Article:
Helping you create lighting schemes that maintain dark skies
In February 2021 our customers made us aware of the issue with lighting impacting wildlife and insects - the issue known as dark skies. This issue also ties in well with other wildlife conservation, in particular bats.
We're now working on and researching ideas for a range of lights that will be as least impactful as possible, and we will provide installation and design advice alongside this to support you.
So, what is Dark Skies?
The Dark Skies movement was started in Flagstaff, Arizona, with its roots going back to 1958! Flagstaff is the first internationally recognised Dark Skies place, which happened finally in 2001. Why was Flagstaff so relevant? Well, it's a place that has a very important observatory - the observatory which discovered Pluto! Polluting the night sky with artificial light essentially was impacting both people's enjoyment and the use of the observatory.
There are other Dark Skies places, including Brecon Beacons, Dartmoor, and the South Downs.
In more recent years, there has been lots of work by the Bat Conservation Trust, and there are some fantastic guides available for lighting and planting planning.
Landscape and urban design for BATS and biodiversity
BATS and Artifical lighting at night
In the UK, most of the time any local authority involvement will be more concerned about wildlife impact - especially Bats - then the actual Dark Skies issue, but both are issues that serve each other hand in hand.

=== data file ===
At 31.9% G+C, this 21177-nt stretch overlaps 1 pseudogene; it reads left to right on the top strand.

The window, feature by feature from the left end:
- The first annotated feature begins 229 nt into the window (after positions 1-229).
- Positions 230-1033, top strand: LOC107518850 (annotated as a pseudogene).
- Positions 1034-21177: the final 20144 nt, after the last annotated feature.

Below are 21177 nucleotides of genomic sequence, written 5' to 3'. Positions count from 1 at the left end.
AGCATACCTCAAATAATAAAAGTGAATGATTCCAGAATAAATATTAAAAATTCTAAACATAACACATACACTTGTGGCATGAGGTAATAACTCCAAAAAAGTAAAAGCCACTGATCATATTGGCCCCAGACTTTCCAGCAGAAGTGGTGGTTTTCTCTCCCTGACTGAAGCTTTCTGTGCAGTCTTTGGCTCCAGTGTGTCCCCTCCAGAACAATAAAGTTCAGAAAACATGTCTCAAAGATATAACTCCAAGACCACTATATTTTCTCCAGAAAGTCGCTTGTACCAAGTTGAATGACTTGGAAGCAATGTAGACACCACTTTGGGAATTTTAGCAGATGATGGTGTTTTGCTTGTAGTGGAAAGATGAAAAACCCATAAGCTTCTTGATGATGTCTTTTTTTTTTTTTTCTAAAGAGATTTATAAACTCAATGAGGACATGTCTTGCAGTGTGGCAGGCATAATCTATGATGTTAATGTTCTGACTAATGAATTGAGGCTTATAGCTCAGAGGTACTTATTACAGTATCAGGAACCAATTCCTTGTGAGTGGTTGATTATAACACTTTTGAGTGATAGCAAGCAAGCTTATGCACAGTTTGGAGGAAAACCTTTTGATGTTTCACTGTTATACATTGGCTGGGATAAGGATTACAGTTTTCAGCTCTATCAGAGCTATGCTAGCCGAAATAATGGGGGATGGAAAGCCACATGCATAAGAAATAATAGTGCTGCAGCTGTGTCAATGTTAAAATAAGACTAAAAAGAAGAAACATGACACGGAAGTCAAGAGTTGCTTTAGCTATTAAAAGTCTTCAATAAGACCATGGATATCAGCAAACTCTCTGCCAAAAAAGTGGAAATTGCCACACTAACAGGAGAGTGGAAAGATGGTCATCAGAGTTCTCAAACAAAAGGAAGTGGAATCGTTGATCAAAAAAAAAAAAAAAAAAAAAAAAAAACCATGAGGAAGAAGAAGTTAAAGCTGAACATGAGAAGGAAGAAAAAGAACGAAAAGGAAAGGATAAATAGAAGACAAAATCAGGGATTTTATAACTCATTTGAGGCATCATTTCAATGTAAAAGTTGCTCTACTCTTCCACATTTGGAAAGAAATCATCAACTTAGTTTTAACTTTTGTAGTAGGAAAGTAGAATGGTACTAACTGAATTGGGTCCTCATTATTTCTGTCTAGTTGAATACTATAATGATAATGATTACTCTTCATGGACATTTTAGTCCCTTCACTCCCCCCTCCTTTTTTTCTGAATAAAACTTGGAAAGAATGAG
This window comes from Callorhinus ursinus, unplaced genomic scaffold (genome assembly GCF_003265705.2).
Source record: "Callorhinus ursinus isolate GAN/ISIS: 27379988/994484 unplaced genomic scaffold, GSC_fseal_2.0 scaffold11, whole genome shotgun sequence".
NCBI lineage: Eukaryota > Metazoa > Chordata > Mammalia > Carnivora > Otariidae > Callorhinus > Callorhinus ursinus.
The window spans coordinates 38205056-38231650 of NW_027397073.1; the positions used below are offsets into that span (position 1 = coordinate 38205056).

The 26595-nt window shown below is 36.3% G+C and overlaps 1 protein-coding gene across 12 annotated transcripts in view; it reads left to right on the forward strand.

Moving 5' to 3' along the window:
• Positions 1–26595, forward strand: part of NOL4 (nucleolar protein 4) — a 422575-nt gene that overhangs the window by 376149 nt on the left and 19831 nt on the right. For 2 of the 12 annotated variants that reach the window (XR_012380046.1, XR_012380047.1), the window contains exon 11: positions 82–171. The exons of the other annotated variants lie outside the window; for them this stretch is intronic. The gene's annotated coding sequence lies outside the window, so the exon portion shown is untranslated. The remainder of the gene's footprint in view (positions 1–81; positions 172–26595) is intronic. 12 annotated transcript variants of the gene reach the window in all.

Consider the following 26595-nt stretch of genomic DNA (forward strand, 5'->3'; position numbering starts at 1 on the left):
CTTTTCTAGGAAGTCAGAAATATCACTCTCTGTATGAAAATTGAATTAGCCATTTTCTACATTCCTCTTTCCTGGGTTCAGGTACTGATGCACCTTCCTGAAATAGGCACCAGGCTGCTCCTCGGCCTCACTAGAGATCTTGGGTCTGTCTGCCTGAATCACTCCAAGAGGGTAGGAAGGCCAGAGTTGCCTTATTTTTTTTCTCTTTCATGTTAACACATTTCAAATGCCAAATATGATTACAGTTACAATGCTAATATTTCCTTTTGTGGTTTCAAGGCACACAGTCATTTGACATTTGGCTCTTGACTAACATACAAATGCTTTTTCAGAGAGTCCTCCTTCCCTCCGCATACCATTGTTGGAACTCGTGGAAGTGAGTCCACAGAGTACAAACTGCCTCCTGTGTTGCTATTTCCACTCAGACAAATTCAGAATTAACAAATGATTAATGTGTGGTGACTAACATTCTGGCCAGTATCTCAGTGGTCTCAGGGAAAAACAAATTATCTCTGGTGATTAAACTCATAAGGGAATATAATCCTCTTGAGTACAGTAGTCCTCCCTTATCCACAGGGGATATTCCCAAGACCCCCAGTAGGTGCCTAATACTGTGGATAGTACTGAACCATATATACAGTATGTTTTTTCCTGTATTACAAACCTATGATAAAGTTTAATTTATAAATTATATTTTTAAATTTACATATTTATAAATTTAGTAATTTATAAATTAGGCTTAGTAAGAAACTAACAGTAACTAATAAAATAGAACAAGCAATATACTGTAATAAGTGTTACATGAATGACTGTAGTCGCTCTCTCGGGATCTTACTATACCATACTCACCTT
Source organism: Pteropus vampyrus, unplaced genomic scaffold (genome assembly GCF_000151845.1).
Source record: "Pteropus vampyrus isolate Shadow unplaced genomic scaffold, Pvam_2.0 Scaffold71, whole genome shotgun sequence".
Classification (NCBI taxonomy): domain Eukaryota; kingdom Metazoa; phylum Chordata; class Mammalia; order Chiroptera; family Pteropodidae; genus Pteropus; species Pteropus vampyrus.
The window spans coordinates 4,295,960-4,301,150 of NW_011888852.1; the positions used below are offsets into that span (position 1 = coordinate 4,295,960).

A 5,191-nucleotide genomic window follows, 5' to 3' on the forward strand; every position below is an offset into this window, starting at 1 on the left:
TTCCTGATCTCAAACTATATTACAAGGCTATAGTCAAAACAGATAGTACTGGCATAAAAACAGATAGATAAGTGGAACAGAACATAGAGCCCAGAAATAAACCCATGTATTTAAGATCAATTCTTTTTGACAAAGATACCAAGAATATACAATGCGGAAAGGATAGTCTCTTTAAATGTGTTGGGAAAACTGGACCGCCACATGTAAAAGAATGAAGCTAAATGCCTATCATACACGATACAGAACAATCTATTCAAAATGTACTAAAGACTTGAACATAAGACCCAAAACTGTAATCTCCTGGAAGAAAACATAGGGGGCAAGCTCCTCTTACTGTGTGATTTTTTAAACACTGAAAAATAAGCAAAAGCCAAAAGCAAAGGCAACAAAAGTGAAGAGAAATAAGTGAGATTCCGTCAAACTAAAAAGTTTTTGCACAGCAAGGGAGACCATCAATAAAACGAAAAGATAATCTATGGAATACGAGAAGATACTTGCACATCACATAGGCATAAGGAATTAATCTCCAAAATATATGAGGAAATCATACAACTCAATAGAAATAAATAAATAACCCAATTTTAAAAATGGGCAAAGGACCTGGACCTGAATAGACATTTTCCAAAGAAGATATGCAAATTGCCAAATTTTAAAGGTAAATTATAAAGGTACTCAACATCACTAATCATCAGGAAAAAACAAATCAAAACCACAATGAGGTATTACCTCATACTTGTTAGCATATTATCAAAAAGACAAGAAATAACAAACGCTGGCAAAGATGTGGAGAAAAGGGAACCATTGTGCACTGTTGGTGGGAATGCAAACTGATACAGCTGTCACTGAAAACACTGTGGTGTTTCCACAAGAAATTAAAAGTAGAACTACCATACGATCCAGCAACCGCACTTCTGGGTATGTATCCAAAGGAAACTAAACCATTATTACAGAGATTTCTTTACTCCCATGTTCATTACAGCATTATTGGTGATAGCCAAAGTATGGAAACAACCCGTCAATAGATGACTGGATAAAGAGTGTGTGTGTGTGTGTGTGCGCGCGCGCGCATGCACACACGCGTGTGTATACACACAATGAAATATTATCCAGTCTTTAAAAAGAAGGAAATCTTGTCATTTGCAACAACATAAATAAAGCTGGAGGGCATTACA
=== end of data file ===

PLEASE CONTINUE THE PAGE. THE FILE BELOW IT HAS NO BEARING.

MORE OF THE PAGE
So, what are the hard and fast rules for creating a Dark Skies & a wildlife-compliant scheme?
- Downward illuminating up to the horizontal plane - no uplighting at all.
- 2700K or warmer in colour temperature - some schemes even requiring Amber optics now.
- As low output as possible, only illuminating what is necessary.
- Avoid illumination where there are waterways or hedgerows.
- Use the lights only when needed.
What are authorities requiring?
For most authorities, I've seen the requirements for a 2D layout plan, specification sheets, and details of the lights selected, and an overriding statement of their use/positioning. In some cases, I've seen the need for a lighting contour plan - which shows the lumen output at floor level. I wouldn't be surprised if this is amended to provide one at 2m too, as this is a typical height flown for bats. You'll probably need to consult a lighting designer for such a plan; we can help complete a plan if needed.
Videos on the dark skies issue:
Early videos during initial research
Dark sky and wildlife friendly lights